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Ann Oncol. 2016 May;27(5):862-7. doi: 10.1093/annonc/mdw037. Epub 2016 Jan 28.

Detection of ubiquitous and heterogeneous mutations in cell-free DNA from patients with early-stage non-small-cell lung cancer.

Author information

1
Translational Cancer Therapeutics Laboratory, Cancer Research UK Lung Cancer Centre of Excellence, University College London Cancer Institute, London.
2
Translational Cancer Therapeutics Laboratory, Cancer Research UK Lung Cancer Centre of Excellence, University College London Cancer Institute, London Translational Cancer Therapeutics Laboratory, The Francis Crick Institute, London.
3
Department of Bioinformatics and Biostatistics, The Francis Crick Institute, London, UK.
4
Natera Inc., San Carlos, USA.
5
Translational Cancer Therapeutics Laboratory, Cancer Research UK Lung Cancer Centre of Excellence, University College London Cancer Institute, London Translational Cancer Therapeutics Laboratory, The Francis Crick Institute, London charles.swanton@crick.ac.uk.

Abstract

BACKGROUND:

The aim of this pilot study was to assess whether both ubiquitous and heterogeneous somatic mutations could be detected in cell-free DNA (cfDNA) from patients with early-stage non-small-cell lung cancer (NSCLC).

PATIENTS AND METHODS:

Three stage I and one stage II primary NSCLC tumors were subjected to multiregion whole-exome sequencing (WES) and validated with AmpliSeq. A subset of ubiquitous and heterogeneous single-nucleotide variants (SNVs) were chosen. Multiplexed PCR using custom-designed primers, coupled with next-generation sequencing (mPCR-NGS), was used to detect these SNVs in both tumor DNA and cfDNA isolated from plasma obtained before surgical resection of the tumors. The limit of detection for each assay was determined using cfDNA from 48 presumed-normal healthy volunteers.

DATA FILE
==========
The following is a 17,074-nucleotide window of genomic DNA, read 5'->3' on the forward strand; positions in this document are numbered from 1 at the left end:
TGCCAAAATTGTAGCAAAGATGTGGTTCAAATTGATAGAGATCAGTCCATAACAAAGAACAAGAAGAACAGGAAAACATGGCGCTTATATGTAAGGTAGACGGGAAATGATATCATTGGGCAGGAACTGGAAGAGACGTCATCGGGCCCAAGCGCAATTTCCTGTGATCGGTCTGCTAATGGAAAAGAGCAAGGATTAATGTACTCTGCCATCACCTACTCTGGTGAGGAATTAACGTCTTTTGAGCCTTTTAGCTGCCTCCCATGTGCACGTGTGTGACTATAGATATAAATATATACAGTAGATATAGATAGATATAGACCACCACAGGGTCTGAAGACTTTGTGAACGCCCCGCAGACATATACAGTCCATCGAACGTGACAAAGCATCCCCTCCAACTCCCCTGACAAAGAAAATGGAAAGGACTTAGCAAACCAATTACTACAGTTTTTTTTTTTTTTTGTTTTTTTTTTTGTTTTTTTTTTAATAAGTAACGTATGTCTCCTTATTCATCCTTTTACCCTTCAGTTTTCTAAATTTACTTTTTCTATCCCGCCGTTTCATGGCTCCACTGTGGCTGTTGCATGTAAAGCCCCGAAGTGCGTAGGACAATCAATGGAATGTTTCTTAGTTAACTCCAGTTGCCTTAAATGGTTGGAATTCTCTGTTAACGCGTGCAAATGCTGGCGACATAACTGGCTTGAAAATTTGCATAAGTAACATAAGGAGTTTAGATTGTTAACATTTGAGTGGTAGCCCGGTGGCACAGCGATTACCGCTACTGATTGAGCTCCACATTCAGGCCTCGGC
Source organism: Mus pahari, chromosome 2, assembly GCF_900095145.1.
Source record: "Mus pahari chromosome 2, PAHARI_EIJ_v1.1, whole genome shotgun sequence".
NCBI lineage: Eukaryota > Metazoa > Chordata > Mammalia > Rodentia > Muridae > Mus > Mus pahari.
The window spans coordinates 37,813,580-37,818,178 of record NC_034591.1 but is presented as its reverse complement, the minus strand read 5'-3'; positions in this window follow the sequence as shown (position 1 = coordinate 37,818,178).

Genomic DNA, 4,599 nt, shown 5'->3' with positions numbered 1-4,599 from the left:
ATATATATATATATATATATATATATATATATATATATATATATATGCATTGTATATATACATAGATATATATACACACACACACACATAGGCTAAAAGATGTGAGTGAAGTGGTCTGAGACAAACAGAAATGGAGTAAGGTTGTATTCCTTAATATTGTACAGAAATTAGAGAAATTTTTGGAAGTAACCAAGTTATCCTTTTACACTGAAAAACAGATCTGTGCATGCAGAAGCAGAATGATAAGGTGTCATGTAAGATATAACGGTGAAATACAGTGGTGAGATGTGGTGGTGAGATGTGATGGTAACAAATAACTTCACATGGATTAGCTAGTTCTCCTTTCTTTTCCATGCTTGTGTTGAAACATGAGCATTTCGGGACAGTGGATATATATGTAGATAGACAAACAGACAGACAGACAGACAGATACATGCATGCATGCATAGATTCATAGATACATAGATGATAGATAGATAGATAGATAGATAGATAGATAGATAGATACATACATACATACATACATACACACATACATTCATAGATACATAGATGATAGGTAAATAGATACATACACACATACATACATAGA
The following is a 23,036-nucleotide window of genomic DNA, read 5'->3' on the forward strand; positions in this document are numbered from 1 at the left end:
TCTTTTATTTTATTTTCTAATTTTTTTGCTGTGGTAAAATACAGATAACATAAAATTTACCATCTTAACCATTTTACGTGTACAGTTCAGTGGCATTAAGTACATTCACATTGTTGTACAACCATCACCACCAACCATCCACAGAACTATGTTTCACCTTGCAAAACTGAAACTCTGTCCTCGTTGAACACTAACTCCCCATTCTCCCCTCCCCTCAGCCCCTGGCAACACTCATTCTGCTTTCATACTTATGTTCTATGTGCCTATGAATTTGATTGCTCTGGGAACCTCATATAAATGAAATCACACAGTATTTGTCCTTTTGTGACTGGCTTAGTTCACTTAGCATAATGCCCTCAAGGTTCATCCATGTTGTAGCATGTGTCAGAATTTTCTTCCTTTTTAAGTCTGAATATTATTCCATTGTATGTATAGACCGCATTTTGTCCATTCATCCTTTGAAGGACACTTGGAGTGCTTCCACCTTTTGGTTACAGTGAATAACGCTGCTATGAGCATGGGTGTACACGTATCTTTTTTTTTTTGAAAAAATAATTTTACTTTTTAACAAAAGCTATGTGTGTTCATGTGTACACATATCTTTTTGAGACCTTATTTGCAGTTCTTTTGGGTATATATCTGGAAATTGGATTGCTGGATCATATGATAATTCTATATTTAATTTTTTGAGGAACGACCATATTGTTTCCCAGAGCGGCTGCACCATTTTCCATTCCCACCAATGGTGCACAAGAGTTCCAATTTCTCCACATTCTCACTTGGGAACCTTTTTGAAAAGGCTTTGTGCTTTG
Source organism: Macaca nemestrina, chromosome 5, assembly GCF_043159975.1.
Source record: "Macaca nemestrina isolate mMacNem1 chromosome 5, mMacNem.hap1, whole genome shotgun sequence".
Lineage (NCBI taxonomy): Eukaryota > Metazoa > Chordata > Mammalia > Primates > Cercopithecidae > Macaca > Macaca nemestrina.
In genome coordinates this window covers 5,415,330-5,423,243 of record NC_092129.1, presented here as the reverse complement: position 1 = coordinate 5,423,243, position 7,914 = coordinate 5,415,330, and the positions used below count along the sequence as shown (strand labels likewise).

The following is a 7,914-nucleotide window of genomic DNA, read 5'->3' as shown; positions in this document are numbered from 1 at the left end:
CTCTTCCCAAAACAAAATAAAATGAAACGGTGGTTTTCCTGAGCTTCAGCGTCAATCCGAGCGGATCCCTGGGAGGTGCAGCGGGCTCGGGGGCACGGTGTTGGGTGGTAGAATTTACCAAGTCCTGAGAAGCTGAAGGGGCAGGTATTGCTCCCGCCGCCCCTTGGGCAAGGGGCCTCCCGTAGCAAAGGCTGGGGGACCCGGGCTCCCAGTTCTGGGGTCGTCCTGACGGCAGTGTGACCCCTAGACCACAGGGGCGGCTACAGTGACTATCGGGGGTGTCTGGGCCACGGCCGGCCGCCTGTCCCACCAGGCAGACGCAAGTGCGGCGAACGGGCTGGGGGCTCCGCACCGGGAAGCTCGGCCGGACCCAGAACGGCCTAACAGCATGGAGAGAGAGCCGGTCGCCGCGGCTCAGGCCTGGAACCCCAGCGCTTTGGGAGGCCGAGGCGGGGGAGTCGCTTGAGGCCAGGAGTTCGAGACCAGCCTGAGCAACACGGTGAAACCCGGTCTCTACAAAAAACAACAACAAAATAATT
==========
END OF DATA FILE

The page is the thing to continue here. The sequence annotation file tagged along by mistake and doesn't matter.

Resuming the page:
RESULTS:

Tumor DNA and plasma-derived cfDNA was successfully amplified and sequenced for 37/50 (74%) SNVs using the mPCR-NGS method. Twenty-five (68%) were ubiquitous and 12 (32%) were heterogeneous SNVs. Variant detection by mPCR-NGS and WES-AmpliSeq in tumor tissue was well correlated (R(2) = 0.8722, P < 0.0001). Sixteen (43%) out of 37 SNVs were detected in cfDNA. Twelve of these were ubiquitous SNVs with a variant allele frequency (VAF) range of 0.15-23.25%, and four of these were heterogeneous SNVs with a VAF range of 0.28-1.71%. There was a statistically significant linear relationship between the VAFs for tumor and cfDNA (R(2) = 0.5144; P = 0.0018). For all four patients, at least two variants were detected in plasma. The estimated number of copies of variant DNA present in each sample ranged from 5 to 524. The average number of variant copies required for detection (VCRD) was 3.16 (range: 0.2-7.6 copies).

CONCLUSIONS:

The mPCR-NGS method revealed intratumor heterogeneity in early-stage NSCLC tumors, and was able to detect both ubiquitous and heterogeneous SNVs in cfDNA. Further validation of mPCR-NGS in cfDNA is required to define its potential use in clinical practice.

KEYWORDS:

circulating cell-free DNA; clonal; intratumor heterogeneity; non-small-cell lung cancer; subclonal

PMID:
26823523
DOI:
10.1093/annonc/mdw037
[Indexed for MEDLINE]

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